I think it’s a financial decision. If the robots are able to do this job more efficiently and effectively than people, put the people into other functions where their skills can flourish. And don’t believe the stuff about real-time data – he’s been reading a sales brochure. The value comes in fewer out-of-stocks making for a better shopping experience.

David Naumann
BrainTrust

Inaccurate inventory and out-of-stocks are a huge problem for grocers and anything that dramatically improves these issues is a big win. The Tally robots are sleek and don’t look like they would interfere much with shoppers. Some robots also multitask and clean floors while they are scanning shelves for inventory. While most robot use cases are for backroom or warehouse environments, the current labor shortages are causing retailers to test new uses for robots on the sales floor.

David Leibowitz
BrainTrust
I’ve worked with retailers who piloted robots in-store and primarily the feedback was that the solutions are less than optimal. That’s because the data is stale the moment the bot moves on to the next aisle, they can sometimes frustrate shopping customers, and the maintenance of hardware can be a chore. The ROI is challenging when it’s a one-trick pony too. That’s why some stores opted for bots that can serve multiple purposes, like also cleaning floors, monitoring for spills or other safety hazards, and providing screens for automated customer service like item location or self checkout. That said, most retailers are looking to utilize existing assets and investments with enhancements to existing technology. For example, existing loss prevention cameras may be used to spot voids on the shelf and confirm planogram compliance using custom vision and AI. Those sorts of solutions don’t require a lot of new h/w to install or maintain and the near real time updates from an existing fleet of AP/LP cameras already scanning the store can see spills and out-of-stocks… Read more »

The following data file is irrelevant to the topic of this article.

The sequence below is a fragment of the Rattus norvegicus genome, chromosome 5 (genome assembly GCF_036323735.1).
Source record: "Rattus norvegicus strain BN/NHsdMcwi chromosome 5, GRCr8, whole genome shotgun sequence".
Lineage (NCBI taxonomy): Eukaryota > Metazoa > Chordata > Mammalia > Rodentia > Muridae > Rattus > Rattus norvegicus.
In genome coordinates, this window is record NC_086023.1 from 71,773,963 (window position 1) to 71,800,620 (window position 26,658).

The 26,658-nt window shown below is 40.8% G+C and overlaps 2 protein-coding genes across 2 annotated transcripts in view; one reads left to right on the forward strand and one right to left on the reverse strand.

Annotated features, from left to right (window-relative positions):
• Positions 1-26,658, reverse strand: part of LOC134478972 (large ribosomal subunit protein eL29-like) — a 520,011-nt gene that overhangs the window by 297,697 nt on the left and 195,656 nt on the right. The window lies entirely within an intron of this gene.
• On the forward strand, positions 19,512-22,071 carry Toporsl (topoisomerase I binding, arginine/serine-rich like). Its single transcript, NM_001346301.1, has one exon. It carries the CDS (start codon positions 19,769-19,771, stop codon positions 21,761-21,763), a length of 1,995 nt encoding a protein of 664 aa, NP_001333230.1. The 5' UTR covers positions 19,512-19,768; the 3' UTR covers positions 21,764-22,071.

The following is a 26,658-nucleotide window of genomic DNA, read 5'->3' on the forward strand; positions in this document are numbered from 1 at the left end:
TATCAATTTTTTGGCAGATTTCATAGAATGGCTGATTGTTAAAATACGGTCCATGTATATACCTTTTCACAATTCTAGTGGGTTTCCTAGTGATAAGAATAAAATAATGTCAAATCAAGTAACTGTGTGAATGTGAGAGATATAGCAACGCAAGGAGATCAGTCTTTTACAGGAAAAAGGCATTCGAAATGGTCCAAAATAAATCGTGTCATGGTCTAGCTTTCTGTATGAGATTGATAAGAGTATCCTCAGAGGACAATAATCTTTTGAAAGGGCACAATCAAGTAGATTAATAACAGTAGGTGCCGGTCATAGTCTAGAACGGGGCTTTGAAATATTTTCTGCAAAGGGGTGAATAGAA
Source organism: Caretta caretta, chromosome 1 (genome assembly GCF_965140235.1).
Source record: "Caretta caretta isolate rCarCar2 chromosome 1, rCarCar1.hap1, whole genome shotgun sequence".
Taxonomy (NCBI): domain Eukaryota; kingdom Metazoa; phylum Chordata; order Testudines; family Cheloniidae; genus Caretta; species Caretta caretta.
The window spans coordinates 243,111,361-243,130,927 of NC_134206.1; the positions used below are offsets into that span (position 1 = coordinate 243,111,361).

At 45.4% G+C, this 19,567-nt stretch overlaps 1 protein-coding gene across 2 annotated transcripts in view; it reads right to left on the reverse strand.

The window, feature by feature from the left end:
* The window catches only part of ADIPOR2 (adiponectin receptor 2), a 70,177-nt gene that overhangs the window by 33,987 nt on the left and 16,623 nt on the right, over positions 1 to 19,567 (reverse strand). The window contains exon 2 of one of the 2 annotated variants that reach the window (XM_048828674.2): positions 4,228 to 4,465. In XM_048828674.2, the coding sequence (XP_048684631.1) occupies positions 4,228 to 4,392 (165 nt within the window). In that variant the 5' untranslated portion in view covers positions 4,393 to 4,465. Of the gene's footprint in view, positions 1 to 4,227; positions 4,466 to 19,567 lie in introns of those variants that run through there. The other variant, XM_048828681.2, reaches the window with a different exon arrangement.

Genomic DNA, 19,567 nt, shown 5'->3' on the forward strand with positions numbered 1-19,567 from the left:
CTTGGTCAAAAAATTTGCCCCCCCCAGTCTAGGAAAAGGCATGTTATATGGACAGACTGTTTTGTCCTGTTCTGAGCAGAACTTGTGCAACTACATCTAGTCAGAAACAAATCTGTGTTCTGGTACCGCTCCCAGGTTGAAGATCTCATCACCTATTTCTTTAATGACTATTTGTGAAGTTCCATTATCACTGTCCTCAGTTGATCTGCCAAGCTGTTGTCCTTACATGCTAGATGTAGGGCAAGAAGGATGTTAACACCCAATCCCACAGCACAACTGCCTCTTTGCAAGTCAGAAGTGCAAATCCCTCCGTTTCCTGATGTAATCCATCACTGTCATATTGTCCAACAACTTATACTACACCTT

Trevor Sumner
BrainTrust

100 percent agree. The future is better dome camera usage or cameras at the shelf with real-time data.

DeAnn Campbell
BrainTrust

Real-time inventory is the single most important factor in delivering a great omnichannel customer experience. By continuously updating inventory data in their stores, Schnuck Markets can better manage their delivery and curbside services, which will ultimately improve customer loyalty and repeat business. Go robots!

David Spear
BrainTrust

We all know that out-o- stocks is a historical pain point for nearly all retailers and if Schnucks has found a robot that can drive down these incidents while not degrading the customer shopping experience, then more power to them. Many have tried and failed for one reason or another — to me, it’s a financial and experience decision. I personally like video combined with IoT sensors because these can be deployed at relatively lower cost than robots, are nearly invisible to the shoppers, and are data and analytically rich in a variety of ways.

Trevor Sumner
BrainTrust

According to a white paper by Trax, the out-of-stock (OOS) rate remains at a high 8 percent, and a study from IHL Group1 confirmed that OOS accounts for as much as 4.1 percent of lost revenue for the average retailer – with 50 percent caused by defective shelf execution practices. There is no question that the future requires better planogram enforcement and OOS detection. The question is how. Robots seem highly inefficient and costly to me. I think the future is computer vision either at the shelf, or through more powerful dome cameras. No need to interfere with shoppers, nor maintain and charge a fleet of robots. Robots seem like a short-term fix to me.